In view of above, it is quite obvious that peace and prosperity in Pakistan and Afghanistan are interlined and depend on mutual cooperation of both the countries. Therefore, it is necessary that the Afghan Government led by Mr. Ghani and MR Abdullah Abdullah should understand that peace talks with the Taliban are necessary and in this context they should accord due recognition to Pakistan’s cooperation in bringing the Taliban on the table. Moreover the Afghan Government should realize that till a cease fire with the Taliban is decided through a dialogue, sporadic violent events in Afghanistan might keep occurring and for such incidents its should not follow Karzai’s example of blindly following Indian propaganda and start blaming Pakistan for supporting such incidents, as was recently done by the Afghan President Mr. Ghani after recent terrorist incidents in Afghanistan. Hence, instead of getting into a blame game, the Afghan leaders should start believing in Pakistan’s sincerity of assisting Afghanistan to achieve peace by facilitating talks of the Afghan Government with the Taliban.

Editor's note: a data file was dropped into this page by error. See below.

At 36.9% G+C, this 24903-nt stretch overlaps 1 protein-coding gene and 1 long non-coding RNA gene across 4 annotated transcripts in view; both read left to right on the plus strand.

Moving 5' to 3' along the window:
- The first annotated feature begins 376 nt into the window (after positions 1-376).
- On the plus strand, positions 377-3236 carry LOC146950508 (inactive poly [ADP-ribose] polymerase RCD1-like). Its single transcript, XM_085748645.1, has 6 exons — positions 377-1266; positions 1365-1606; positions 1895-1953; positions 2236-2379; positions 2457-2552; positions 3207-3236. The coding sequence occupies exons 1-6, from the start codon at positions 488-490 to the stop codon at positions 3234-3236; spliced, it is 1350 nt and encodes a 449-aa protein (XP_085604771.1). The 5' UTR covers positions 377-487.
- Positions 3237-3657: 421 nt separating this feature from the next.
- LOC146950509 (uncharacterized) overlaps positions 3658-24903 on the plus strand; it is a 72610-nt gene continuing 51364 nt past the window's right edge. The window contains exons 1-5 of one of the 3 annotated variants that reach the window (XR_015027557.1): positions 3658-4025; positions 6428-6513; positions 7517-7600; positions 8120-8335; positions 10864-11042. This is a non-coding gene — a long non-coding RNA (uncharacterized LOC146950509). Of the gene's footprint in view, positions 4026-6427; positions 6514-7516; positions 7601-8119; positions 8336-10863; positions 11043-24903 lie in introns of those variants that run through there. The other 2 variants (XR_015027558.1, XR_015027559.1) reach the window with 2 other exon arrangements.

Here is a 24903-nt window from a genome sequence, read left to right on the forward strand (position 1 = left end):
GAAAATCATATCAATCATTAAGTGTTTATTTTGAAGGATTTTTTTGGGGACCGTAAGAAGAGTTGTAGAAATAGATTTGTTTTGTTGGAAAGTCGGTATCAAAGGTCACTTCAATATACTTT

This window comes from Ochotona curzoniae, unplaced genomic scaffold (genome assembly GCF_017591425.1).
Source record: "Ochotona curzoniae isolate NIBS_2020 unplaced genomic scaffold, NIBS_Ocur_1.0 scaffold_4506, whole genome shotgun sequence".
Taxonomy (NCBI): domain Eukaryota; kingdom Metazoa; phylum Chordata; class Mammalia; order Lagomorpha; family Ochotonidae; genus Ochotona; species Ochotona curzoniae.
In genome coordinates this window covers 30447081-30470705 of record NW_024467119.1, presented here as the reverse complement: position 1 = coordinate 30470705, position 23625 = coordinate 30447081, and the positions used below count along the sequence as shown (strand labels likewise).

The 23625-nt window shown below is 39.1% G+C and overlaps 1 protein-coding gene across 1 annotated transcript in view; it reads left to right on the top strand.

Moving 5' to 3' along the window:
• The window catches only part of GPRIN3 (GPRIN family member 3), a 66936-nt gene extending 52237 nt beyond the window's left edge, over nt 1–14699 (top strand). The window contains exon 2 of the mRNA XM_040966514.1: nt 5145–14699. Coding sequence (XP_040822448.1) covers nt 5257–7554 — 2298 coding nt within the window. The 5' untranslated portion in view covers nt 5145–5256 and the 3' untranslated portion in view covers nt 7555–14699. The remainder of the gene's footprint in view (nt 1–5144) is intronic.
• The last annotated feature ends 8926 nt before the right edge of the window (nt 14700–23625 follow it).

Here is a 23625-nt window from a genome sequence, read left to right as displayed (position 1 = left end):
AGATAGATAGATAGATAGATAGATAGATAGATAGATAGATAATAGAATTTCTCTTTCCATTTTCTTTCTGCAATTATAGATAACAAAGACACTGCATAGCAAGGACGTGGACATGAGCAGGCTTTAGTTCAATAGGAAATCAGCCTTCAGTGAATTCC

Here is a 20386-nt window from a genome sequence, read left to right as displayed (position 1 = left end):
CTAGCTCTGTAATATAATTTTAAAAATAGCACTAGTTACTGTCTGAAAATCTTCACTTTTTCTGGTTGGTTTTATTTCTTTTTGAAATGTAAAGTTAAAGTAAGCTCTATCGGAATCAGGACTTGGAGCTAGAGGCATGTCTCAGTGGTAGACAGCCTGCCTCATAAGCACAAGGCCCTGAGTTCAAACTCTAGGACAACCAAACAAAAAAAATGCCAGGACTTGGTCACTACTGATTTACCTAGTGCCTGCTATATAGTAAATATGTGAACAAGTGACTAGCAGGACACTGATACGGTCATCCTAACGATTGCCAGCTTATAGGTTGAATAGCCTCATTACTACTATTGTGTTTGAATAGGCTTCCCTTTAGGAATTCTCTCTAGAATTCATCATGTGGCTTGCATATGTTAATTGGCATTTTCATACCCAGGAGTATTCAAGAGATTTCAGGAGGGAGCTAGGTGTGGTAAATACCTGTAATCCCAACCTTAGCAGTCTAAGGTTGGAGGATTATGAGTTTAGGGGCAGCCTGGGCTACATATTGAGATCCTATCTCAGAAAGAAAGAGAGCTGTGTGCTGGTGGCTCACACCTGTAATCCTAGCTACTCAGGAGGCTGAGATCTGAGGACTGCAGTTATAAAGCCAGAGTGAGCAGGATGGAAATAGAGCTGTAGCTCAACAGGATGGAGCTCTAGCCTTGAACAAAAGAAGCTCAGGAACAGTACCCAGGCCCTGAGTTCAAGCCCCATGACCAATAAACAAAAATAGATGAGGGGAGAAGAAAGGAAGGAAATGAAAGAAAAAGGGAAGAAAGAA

If the Afghan Government continues to prefer India over Pakistan, being its immediate neighbor, not India, but both Afghanistan and Pakistan’s stability and economic development will suffer. On the other hand, if both countries cooperate to achieve peace in Afghanistan, they will succeed in this and will be able to ultimately prosper by succeeding in their economic development through harvesting the benefits which will ensue peace such as, regional stability, mutual trade, trade with Central Asian States (CARs), energy pipelines and transmission lines from CARs, foreign investment and benefits of China-Pakistan Economic Corridor (CPEC) and Gwader Sea Port.

Pakistan Observer, October 2, 2015

        Disclaimer: Views expressed are of the writer and  not necessarily reflective of 

        IPRI policy.